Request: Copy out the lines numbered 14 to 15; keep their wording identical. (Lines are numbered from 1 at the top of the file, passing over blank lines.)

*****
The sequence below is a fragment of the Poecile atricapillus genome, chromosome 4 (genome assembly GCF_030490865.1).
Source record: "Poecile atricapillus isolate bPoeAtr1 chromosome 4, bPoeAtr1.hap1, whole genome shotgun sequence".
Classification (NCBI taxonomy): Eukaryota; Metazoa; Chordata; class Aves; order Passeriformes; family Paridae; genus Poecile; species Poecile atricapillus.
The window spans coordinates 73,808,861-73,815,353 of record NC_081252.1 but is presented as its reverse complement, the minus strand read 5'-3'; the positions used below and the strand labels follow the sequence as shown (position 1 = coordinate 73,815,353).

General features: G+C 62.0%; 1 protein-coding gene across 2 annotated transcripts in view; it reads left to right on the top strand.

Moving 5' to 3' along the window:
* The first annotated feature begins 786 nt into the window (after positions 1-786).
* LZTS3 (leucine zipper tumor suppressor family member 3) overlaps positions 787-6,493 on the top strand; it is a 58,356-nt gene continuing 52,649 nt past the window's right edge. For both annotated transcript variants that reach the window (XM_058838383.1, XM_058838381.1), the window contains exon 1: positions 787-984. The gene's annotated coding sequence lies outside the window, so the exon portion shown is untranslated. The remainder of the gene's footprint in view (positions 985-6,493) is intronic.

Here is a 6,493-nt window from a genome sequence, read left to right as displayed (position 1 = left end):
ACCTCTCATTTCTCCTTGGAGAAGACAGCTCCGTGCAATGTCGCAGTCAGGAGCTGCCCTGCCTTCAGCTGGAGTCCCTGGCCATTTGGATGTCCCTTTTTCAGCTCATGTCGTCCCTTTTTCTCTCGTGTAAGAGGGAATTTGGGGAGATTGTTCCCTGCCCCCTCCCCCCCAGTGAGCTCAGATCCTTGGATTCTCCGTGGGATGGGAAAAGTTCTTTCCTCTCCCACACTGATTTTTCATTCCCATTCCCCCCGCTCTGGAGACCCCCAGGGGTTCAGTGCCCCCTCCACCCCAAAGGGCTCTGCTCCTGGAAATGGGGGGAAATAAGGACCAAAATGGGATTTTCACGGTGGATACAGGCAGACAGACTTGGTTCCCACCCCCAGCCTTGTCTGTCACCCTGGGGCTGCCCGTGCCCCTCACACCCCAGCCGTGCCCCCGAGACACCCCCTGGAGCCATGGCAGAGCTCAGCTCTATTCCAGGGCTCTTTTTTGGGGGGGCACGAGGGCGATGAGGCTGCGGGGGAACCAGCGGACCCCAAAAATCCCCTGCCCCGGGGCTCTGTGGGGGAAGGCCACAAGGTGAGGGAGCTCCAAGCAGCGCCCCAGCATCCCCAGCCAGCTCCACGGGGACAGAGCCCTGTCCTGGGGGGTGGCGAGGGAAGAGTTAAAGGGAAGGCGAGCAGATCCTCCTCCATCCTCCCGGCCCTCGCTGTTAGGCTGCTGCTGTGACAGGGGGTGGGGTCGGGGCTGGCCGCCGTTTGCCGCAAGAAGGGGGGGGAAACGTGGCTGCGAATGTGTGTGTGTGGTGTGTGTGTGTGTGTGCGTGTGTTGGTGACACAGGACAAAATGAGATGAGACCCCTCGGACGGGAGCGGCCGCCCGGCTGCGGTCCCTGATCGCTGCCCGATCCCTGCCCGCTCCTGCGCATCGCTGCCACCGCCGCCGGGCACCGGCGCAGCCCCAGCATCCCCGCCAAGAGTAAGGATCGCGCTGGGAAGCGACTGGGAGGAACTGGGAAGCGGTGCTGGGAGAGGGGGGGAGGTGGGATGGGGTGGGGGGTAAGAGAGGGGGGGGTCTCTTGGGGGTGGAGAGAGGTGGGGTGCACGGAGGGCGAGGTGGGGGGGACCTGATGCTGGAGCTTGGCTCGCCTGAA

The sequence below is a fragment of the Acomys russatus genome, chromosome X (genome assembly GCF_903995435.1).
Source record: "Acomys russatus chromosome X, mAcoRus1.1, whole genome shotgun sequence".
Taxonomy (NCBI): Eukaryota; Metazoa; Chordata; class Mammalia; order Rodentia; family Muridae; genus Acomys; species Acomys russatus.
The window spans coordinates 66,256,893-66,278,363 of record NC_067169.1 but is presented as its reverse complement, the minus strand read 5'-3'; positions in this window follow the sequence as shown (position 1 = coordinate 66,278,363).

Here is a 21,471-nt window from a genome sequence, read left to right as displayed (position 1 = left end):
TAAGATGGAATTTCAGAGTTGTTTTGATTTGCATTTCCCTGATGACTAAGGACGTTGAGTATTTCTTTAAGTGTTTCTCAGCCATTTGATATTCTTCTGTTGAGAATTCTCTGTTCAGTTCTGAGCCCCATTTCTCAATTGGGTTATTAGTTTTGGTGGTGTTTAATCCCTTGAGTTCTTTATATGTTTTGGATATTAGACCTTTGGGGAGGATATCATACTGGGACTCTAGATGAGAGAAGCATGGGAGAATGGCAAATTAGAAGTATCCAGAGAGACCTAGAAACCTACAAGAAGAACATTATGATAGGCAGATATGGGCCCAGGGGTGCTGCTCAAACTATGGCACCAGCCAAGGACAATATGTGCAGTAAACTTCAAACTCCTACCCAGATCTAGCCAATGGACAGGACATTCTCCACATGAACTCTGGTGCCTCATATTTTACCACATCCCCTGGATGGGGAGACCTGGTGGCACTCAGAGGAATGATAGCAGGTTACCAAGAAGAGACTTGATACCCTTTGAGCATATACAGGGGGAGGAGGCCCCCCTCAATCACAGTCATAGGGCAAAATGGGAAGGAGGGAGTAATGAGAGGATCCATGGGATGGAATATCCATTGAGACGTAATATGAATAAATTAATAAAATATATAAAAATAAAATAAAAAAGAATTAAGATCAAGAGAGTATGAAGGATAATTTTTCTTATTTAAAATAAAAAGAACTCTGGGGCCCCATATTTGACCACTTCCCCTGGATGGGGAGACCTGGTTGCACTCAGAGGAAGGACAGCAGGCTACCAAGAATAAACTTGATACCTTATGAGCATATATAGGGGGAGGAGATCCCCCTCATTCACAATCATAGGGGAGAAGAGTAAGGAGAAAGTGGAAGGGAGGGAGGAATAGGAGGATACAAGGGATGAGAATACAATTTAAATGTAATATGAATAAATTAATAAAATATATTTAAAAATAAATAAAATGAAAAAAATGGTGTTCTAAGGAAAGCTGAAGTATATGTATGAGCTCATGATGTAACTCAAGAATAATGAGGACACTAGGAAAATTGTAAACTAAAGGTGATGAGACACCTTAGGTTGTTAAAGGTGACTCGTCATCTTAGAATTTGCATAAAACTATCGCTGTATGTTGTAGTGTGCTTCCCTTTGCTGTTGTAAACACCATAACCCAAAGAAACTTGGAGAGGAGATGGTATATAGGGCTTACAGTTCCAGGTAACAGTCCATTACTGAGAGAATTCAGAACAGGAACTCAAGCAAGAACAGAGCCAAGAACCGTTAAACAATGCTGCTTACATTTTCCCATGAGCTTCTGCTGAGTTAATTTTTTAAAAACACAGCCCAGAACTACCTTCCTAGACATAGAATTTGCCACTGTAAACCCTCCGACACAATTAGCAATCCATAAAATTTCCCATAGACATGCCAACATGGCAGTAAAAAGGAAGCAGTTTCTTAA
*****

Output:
The window spans coordinates 66,256,893-66,278,363 of record NC_067169.1 but is presented as its reverse complement, the minus strand read 5'-3'; positions in this window follow the sequence as shown (position 1 = coordinate 66,278,363).

Here is a 21,471-nt window from a genome sequence, read left to right as displayed (position 1 = left end):